Mary Barrett describes the roles played by her grandmother, Rosalie Rice of Kenmare, Co. Kerry, and of her cousins, Tim and Eugene Ring of Valentia, in sending the telegram to America to alert the world that Ireland had risen in arms at Easter 1916. Her father Denis explains that there had previously been a series of coded messages relating to a sick mother sent from the post office in Kenmare to the cable station on Valentia Island. The final coded message read “Mother operated on successfully today” (meaning, “The Rising has begun”). Denis discusses the network relating to information and the code used. The telegrams were sent from Dublin to Kenmare and on to Valentia, where the cable station was the contact point for America. Denis explains that there was a compound around the station which was heavily guarded by 2,000 soldiers and a British battleship at each entrance to the harbour. Despite this security being in place, two IRB men, Tim and Eugene Ring, were sending significant cables out to the world. Following an investigation by British Intelligence, the route by which the messages were sent was discovered. Rosalie Rice, who worked at the post office in Kenmare, was one of those arrested. She was detained at the Great Southern Hotel in Kenmare, charged with high treason and condemned to death. Her son Denis explains the reason why his mother was not executed. This was due to American influence. He recalls the fact that she never spoke much about her activities unless directly asked. She is described as a quiet and witty individual. She was the daughter of George and Ellie Rice, and Ellie was a member of Cumann na mBan. Rosalie married William Barrett from Buttevant, Co. Cork, and on her marriage she retired from her job. Each summer during his childhood, Denis would spend the holidays with his grandmother Eleanor ‘Ellie’ in Kilmurry, Kenmare. She is remembered as a strong woman whose daughter and sons were involved in the national struggle. She refused to speak to Mr de Valera (as she referred to him rather than Mr President) when he visited her home in later years. Mary reads a note written in 1922 relating to her grandmother Rosalie Rice’s detention in the Great Southern Hotel in Kenmare. A letter written in Mountjoy Prison by John Joe Rice to his sister Rosalie in December 1926 is also read. Mary explains that the family continued the struggle after Independence. Denis recalls visitors to his childhood home and says that contact was maintained with comrades and family far and wide in case of need. His uncle, John Joe Rice, stood for and was elected to Dáil Éireann in a landslide victory at one time, though he never took up that position. He also never accepted the military service pension nor any medals. Denis recalls the time when his grandmother Ellie came to live with his family in Cork, and also recalled is the occasion on which the ADC to President Éamon de Valera called to the door. Denis explains that his mother would not have been as vociferous as was her own mother, and he reflects on his grandmother’s reputation in Kenmare. Denis speaks of the reign of the Black and Tans in Macroom and his mother’s role at the post office there. The troops were carrying out raids on homes and businesses in the town, and would go to the post office to send money back to the U.K. Rosalie would subsequently provide their names and addresses to the IRA. Various incidents from his childhood are recalled which illustrate the attitudes to England of Denis’s mother and uncle. Rosalie Rice was educated at the convent in Kenmare and she began work at the post office on leaving school. Denis discusses her involvement in the movement. He has her Cumann na mBan badge in his possession and he discusses its importance to the family. Mary reads a poem written in Tralee Jail by Tomás Ó Dálaigh in 1923 and she considers the codes used by the writers. She remembers her grandmother and the stories she was told about her life. She discusses Rosalie as a person and the values she attempted to pass on to younger members of her family. Denis explains that his parents met through their work in the post office, and he details their various postings. His father’s dedication to the GAA, and his representation of Avondhu Hurling and Football clubs on the Cork County Board, are recalled. He was also very involved in the GAA in Buttevant. Mary reads a document dating from 1921 from the Civil Service Commissioners in London, sent to Rosalie Rice at the post office in Macroom. Her letter of appointment to Killarney in August 1921 is read, as is a document relating to her time at Kenmare post office. Denis explains that after her arrest, Rosalie was held at the Great Southern Hotel in Kenmare, then at Tralee Jail and was finally transferred to Kilmainham Gaol. Mary reads a letter written by John Joe Rice to his sister Rosalie in 1923. Denis’s grandfather, George Rice, died at a young age. His grandmother Eleanor was a sister of Tim and Eugene Ring. The Ring family of Caherciveen and Valentia were her first cousins. Mary describes the wooden box which holds the family documents and the instruction given by her great-grandmother Ellie about the box and its contents, which has been passed down through the family. Denis remembers Kerryman Michael Quill who was a member of the RIC and was a cousin of his grandmother Ellie. He was given 24 hours to leave Ireland under threat of execution during the Troubles. An autograph book kept by Ellie Rice between the years 1909 to 1911 is included in the family collection, and several of the entries are read by her grandson and great-granddaughter. Mary also reads a card published in remembrance of the men of Easter Week.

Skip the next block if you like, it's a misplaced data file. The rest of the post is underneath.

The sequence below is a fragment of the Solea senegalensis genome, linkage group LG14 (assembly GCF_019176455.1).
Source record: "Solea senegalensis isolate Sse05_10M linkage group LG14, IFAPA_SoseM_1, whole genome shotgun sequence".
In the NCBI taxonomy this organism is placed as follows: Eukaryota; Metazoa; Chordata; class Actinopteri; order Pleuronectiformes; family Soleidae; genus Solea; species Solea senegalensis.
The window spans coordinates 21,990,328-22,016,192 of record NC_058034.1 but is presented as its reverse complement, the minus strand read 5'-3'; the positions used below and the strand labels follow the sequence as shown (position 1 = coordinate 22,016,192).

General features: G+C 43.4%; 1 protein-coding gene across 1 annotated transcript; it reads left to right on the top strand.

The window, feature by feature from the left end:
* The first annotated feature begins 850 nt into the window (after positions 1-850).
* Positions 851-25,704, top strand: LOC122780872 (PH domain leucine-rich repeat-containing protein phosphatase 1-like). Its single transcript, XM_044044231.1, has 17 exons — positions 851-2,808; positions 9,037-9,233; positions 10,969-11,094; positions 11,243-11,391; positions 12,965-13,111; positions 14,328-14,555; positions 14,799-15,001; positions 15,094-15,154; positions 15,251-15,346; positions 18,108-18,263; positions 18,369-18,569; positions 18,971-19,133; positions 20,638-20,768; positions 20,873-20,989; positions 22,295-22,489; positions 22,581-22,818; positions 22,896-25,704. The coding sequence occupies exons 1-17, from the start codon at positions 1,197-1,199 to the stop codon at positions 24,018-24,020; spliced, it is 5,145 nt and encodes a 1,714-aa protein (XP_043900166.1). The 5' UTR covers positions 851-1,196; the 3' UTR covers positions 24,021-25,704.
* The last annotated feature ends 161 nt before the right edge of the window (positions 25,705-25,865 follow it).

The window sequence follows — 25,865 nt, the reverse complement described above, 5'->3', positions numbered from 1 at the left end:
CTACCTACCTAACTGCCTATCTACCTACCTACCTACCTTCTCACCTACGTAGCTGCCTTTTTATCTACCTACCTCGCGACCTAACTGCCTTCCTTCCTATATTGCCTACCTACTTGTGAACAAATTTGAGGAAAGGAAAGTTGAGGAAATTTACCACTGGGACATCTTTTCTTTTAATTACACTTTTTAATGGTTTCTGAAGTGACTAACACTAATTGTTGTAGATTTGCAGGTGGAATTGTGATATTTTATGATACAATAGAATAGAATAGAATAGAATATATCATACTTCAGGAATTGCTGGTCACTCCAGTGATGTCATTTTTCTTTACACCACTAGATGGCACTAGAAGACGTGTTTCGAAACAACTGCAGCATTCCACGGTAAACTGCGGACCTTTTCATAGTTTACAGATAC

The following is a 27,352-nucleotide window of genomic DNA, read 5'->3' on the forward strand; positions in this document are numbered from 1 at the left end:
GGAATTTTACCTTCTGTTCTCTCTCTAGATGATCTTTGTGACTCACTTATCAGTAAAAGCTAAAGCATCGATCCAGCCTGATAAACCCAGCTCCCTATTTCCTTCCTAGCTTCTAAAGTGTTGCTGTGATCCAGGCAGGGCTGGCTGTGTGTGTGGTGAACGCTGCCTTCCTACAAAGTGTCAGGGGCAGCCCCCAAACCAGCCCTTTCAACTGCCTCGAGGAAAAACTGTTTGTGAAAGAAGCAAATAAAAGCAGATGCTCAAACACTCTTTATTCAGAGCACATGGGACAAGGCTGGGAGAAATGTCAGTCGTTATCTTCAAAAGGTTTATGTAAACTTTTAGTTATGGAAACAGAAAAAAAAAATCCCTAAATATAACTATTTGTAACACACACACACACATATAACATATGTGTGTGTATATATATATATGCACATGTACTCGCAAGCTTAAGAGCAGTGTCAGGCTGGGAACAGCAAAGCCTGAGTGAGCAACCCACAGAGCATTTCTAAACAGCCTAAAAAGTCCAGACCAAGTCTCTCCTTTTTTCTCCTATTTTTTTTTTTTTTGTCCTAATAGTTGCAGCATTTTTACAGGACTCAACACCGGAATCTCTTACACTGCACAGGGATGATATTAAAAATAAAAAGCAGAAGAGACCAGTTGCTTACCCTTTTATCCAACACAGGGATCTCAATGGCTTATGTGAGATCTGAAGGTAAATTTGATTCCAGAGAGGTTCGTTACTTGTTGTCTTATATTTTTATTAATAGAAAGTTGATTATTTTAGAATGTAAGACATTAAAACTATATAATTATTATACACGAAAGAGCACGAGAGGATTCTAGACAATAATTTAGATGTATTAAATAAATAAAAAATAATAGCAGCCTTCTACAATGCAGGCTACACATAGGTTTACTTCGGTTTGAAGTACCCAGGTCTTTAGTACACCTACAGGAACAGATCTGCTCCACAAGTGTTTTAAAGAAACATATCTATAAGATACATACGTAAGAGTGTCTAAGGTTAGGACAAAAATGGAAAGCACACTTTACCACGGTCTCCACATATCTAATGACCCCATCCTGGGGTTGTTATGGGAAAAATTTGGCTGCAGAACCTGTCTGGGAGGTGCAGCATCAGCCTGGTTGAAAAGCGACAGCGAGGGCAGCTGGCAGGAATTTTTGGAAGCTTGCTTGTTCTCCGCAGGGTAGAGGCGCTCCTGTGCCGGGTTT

Additional information

Type:

Disk, MP3

Audio series:

The 1916 Rising Oral History Collections

Bitrate:

128 kbps

Download time limit:

48 hours

File size(s):

50.60 MB

Number of files:

2

Product ID:

CD191602-131

Subject:

Rosalie Rice (Interviewees’ mother and grandmother respectively)

Recorded by:

Maurice O’Keeffe – Irish Life and Lore